A zombie apocalypse is one thing. A volcanic eruption is quite another, for, as the journalist who does a framing voice-over narration for Brooks’ latest puts it, when Mount Rainier popped its cork, “it was the psychological aspect, the hyperbole-fueled hysteria that had ended up killing the most people.” Maybe, but the sasquatches whom the volcano displaced contributed to the statistics, too, if only out of self-defense. Brooks places the epicenter of the Bigfoot war in a high-tech hideaway populated by the kind of people you might find in a Jurassic Park franchise: the schmo who doesn’t know how to do much of anything but tries anyway, the well-intentioned bleeding heart, the know-it-all intellectual who turns out to know the wrong things, the immigrant with a tough backstory and an instinct for survival. Indeed, the novel does double duty as a survival manual, packed full of good advice—for instance, try not to get wounded, for “injury turns you from a giver to a taker. Taking up our resources, our time to care for you.” Brooks presents a case for making room for Bigfoot in the world while peppering his narrative with timely social criticism about bad behavior on the human side of the conflict: The explosion of Rainier might have been better forecast had the president not slashed the budget of the U.S. Geological Survey, leading to “immediate suspension of the National Volcano Early Warning System,” and there’s always someone around looking to monetize the natural disaster and the sasquatch-y onslaught that follows. Brooks is a pro at building suspense even if it plays out in some rather spectacularly yucky episodes, one involving a short spear that takes its name from “the sucking sound of pulling it out of the dead man’s heart and lungs.” Grossness aside, it puts you right there on the scene.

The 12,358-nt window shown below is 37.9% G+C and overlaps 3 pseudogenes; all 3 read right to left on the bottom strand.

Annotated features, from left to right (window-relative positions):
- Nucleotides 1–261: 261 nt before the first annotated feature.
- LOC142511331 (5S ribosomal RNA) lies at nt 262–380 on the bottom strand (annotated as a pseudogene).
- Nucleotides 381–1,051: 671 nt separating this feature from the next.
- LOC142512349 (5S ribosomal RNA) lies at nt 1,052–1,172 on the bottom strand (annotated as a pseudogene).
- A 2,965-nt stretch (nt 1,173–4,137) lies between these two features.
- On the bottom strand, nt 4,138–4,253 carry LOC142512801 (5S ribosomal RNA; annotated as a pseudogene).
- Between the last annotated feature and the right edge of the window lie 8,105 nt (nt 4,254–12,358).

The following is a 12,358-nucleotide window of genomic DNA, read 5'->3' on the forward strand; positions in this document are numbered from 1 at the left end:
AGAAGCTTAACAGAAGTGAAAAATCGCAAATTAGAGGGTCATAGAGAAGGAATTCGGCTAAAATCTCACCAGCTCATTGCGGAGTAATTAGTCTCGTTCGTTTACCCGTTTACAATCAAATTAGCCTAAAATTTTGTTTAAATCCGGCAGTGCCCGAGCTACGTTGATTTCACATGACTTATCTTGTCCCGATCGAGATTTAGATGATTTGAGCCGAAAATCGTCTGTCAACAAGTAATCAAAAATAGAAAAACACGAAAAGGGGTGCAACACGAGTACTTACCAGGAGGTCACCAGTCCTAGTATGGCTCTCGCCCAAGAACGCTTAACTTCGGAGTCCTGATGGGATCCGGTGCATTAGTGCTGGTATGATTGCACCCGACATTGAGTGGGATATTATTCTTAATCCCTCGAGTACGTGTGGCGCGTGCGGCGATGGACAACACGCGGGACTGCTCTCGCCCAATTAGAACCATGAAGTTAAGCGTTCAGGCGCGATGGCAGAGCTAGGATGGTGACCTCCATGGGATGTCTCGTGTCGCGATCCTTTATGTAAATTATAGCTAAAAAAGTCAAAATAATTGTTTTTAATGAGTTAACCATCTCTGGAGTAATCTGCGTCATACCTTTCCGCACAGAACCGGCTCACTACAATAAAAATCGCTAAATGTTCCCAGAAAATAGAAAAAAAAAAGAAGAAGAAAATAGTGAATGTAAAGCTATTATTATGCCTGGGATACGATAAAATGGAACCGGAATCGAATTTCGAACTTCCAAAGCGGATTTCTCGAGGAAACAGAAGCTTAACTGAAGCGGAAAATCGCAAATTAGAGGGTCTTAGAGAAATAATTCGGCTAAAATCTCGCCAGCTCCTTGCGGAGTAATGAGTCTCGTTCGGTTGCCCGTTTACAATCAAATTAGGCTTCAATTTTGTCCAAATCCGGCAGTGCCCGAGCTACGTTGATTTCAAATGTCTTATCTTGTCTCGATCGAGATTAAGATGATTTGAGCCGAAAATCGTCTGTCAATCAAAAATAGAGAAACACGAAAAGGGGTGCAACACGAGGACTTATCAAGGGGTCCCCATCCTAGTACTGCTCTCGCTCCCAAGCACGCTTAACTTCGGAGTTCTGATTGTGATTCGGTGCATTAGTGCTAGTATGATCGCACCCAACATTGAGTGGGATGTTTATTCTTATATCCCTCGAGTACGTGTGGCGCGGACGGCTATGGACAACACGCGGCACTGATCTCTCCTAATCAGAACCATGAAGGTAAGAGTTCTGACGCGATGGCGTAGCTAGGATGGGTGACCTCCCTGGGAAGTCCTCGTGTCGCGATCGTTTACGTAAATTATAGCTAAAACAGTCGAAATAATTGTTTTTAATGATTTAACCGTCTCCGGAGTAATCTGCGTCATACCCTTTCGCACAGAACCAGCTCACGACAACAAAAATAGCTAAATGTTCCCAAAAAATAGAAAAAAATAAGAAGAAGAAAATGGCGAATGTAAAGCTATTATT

A tasty, if not always tasteful, tale of supernatural mayhem that fans of King and Crichton alike will enjoy.

Pub Date: June 16, 2020

ISBN: 978-1-9848-2678-7

Page Count: 304

Publisher: Del Rey/Ballantine

Review Posted Online: Feb. 9, 2020

Kirkus Reviews Issue: March 1, 2020

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A breezy and fun contemporary fantasy.


A tightly wound caseworker is pushed out of his comfort zone when he’s sent to observe a remote orphanage for magical children.

Linus Baker loves rules, which makes him perfectly suited for his job as a midlevel bureaucrat working for the Department in Charge of Magical Youth, where he investigates orphanages for children who can do things like make objects float, who have tails or feathers, and even those who are young witches. Linus clings to the notion that his job is about saving children from cruel or dangerous homes, but really he’s a cog in a government machine that treats magical children as second-class citizens. When Extremely Upper Management sends for Linus, he learns that his next assignment is a mission to an island orphanage for especially dangerous kids. He is to stay on the island for a month and write reports for Extremely Upper Management, which warns him to be especially meticulous in his observations. When he reaches the island, he meets extraordinary kids like Talia the gnome, Theodore the wyvern, and Chauncey, an amorphous blob whose parentage is unknown. The proprietor of the orphanage is a strange but charming man named Arthur, who makes it clear to Linus that he will do anything in his power to give his charges a loving home on the island. As Linus spends more time with Arthur and the kids, he starts to question a world that would shun them for being different, and he even develops romantic feelings for Arthur. Lambda Literary Award–winning author Klune (The Art of Breathing, 2019, etc.) has a knack for creating endearing characters, and readers will grow to love Arthur and the orphans alongside Linus. Linus himself is a lovable protagonist despite his prickliness, and Klune aptly handles his evolving feelings and morals. The prose is a touch wooden in places, but fans of quirky fantasy will eat it up.

A breezy and fun contemporary fantasy.

Pub Date: March 17, 2020

ISBN: 978-1-250-21728-8

Page Count: 352

Publisher: Tor

Review Posted Online: Nov. 10, 2019

Kirkus Reviews Issue: Dec. 1, 2019